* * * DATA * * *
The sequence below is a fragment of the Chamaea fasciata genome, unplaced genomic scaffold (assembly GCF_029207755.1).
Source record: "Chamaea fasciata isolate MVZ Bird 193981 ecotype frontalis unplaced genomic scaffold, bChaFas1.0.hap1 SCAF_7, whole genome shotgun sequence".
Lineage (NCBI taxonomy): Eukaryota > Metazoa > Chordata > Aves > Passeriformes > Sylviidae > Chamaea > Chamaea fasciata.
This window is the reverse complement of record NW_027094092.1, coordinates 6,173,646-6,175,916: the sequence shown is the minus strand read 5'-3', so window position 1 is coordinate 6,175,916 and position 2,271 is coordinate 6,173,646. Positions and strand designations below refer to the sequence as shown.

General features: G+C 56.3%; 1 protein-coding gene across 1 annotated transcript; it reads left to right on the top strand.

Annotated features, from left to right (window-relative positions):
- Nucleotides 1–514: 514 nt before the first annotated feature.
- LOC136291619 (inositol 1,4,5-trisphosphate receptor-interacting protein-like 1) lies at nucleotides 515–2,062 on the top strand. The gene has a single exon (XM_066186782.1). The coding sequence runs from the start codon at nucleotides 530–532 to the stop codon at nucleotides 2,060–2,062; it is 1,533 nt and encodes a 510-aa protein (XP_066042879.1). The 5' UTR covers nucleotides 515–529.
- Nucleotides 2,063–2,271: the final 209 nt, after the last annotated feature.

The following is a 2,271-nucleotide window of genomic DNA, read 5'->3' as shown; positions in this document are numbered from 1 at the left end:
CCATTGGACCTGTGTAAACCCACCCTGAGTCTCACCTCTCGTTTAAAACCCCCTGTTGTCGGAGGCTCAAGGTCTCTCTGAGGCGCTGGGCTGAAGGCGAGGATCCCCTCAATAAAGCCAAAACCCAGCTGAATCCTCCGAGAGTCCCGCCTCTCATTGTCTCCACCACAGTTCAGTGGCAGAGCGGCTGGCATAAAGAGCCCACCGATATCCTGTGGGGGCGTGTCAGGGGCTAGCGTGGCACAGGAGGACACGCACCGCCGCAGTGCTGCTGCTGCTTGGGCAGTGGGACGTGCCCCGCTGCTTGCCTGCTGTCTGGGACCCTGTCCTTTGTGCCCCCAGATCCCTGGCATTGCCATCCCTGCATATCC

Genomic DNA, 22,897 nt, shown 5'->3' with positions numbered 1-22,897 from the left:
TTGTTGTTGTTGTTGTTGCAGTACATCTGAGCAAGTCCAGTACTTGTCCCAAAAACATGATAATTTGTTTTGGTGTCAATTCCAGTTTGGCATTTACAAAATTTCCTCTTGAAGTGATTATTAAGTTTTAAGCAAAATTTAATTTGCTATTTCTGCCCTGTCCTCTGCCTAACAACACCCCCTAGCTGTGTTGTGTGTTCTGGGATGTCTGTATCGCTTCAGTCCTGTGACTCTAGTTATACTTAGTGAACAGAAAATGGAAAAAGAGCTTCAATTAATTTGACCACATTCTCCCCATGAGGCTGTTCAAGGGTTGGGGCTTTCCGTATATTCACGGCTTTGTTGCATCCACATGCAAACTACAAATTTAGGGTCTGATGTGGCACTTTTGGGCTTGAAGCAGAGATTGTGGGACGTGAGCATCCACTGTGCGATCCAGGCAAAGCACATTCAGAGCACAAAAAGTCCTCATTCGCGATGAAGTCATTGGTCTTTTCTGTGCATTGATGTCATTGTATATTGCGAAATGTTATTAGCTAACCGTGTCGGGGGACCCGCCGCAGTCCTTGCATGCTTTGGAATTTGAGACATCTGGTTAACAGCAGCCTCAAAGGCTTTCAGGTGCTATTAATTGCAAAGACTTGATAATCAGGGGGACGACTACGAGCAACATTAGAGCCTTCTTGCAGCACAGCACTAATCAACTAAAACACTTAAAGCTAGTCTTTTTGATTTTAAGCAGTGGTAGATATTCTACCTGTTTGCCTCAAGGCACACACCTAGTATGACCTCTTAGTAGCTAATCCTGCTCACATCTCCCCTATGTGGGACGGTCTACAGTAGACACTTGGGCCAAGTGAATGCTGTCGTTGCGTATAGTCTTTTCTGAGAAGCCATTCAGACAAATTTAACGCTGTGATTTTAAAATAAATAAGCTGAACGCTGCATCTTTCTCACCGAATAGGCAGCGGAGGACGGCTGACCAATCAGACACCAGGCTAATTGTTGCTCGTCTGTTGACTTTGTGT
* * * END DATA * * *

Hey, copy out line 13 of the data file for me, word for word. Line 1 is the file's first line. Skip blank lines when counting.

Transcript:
TTGTTGTTGTTGTTGTTGCAGTACATCTGAGCAAGTCCAGTACTTGTCCCAAAAACATGATAATTTGTTTTGGTGTCAATTCCAGTTTGGCATTTACAAAATTTCCTCTTGAAGTGATTATTAAGTTTTAAGCAAAATTTAATTTGCTATTTCTGCCCTGTCCTCTGCCTAACAACACCCCCTAGCTGTGTTGTGTGTTCTGGGATGTCTGTATCGCTTCAGTCCTGTGACTCTAGTTATACTTAGTGAACAGAAAATGGAAAAAGAGCTTCAATTAATTTGACCACATTCTCCCCATGAGGCTGTTCAAGGGTTGGGGCTTTCCGTATATTCACGGCTTTGTTGCATCCACATGCAAACTACAAATTTAGGGTCTGATGTGGCACTTTTGGGCTTGAAGCAGAGATTGTGGGACGTGAGCATCCACTGTGCGATCCAGGCAAAGCACATTCAGAGCACAAAAAGTCCTCATTCGCGATGAAGTCATTGGTCTTTTCTGTGCATTGATGTCATTGTATATTGCGAAATGTTATTAGCTAACCGTGTCGGGGGACCCGCCGCAGTCCTTGCATGCTTTGGAATTTGAGACATCTGGTTAACAGCAGCCTCAAAGGCTTTCAGGTGCTATTAATTGCAAAGACTTGATAATCAGGGGGACGACTACGAGCAACATTAGAGCCTTCTTGCAGCACAGCACTAATCAACTAAAACACTTAAAGCTAGTCTTTTTGATTTTAAGCAGTGGTAGATATTCTACCTGTTTGCCTCAAGGCACACACCTAGTATGACCTCTTAGTAGCTAATCCTGCTCACATCTCCCCTATGTGGGACGGTCTACAGTAGACACTTGGGCCAAGTGAATGCTGTCGTTGCGTATAGTCTTTTCTGAGAAGCCATTCAGACAAATTTAACGCTGTGATTTTAAAATAAATAAGCTGAACGCTGCATCTTTCTCACCGAATAGGCAGCGGAGGACGGCTGACCAATCAGACACCAGGCTAATTGTTGCTCGTCTGTTGACTTTGTGT